Investors are hoping the stock market gets into gear today after taking a pause yesterday. Traders are trying to figure out their next move now that the Federal Reserve has decided to hold steady on its economic stimulus. On Thursday, the S&P 500 index fell three points and the Dow Jones industrial average slipped 40. But the Nasdaq composite index rose six points. Based on futures trading, Wall Street appeared headed for a lower opening.
- International stock markets fell today, two days after the Fed announced it would keep its unprecedented stimulus in place. Public holidays kept trading muted in Asia where a number of exchanges were closed. Benchmark crude oil rose above $106 per barrel. The dollar gained against the euro but was unchanged against the yen.
- The House Republican version of a stopgap funding bill to avert a government shutdown will also seek to gut the health care overhaul. A House vote is scheduled today. Senate Democrats say the bill will go nowhere once it passes the House and the administration promises a veto. Meanwhile, President Barack Obama heads to the heartland today to press his case over spending and the government's borrowing authority. He says Congress mustn't jeopardize fragile economic progress.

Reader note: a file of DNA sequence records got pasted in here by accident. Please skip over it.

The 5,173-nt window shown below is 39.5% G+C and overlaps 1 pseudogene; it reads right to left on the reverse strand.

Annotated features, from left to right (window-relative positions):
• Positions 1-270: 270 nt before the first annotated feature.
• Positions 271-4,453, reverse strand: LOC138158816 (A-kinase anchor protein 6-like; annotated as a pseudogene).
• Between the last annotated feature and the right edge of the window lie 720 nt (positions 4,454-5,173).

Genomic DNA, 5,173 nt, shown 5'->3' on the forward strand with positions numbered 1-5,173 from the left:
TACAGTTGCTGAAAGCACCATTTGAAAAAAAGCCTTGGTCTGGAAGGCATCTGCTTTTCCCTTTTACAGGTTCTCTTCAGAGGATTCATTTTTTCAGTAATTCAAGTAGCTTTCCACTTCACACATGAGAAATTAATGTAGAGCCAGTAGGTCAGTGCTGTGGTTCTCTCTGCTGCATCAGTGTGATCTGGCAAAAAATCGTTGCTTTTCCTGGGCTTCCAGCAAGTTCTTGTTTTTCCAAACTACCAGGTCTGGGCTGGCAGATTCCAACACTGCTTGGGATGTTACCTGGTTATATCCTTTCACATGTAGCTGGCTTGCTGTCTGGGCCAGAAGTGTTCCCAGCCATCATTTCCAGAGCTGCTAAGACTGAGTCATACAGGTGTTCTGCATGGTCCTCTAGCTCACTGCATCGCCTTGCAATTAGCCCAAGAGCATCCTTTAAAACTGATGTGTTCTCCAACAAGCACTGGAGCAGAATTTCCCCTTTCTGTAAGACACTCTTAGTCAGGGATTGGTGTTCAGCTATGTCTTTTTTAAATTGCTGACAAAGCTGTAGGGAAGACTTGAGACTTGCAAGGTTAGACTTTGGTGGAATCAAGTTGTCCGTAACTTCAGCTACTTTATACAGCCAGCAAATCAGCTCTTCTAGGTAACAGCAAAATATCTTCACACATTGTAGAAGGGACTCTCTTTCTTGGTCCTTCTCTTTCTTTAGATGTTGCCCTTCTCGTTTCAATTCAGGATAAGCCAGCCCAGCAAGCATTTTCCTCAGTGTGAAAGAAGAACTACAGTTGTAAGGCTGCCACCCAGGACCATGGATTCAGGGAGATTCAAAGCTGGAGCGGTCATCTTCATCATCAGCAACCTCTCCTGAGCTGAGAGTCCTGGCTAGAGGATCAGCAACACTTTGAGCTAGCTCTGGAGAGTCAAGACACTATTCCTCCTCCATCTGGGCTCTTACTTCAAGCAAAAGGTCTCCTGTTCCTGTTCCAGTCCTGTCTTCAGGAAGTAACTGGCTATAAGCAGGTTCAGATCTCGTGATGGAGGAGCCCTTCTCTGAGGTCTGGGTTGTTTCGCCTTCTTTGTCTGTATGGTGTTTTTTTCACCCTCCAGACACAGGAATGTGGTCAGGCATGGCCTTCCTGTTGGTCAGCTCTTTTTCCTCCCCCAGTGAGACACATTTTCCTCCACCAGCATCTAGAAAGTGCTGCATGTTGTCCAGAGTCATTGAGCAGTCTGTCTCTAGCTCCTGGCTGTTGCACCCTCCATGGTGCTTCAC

- European Union finance officials have reached a preliminary agreement to change the way the bloc determines some deficit figures, which might lessen the pressure for austerity measures in crisis-hit economies. An EU official says the change to the calculation of the structural deficit would have "very significant" positive consequences for Spain because of its labor market structure, and somewhat less so for Ireland, Greece and Portugal.
- New Zealand's government expects to raise up to $1.8 billion by selling nearly half of the country's largest power company, the state-owned Meridian Energy. The share offer is the centerpiece of a contentious government asset sales policy. The center-right government says the proceeds will help reduce New Zealand's public debt and pay for hospitals, schools and roads. Opponents have likened the program to selling the family silver.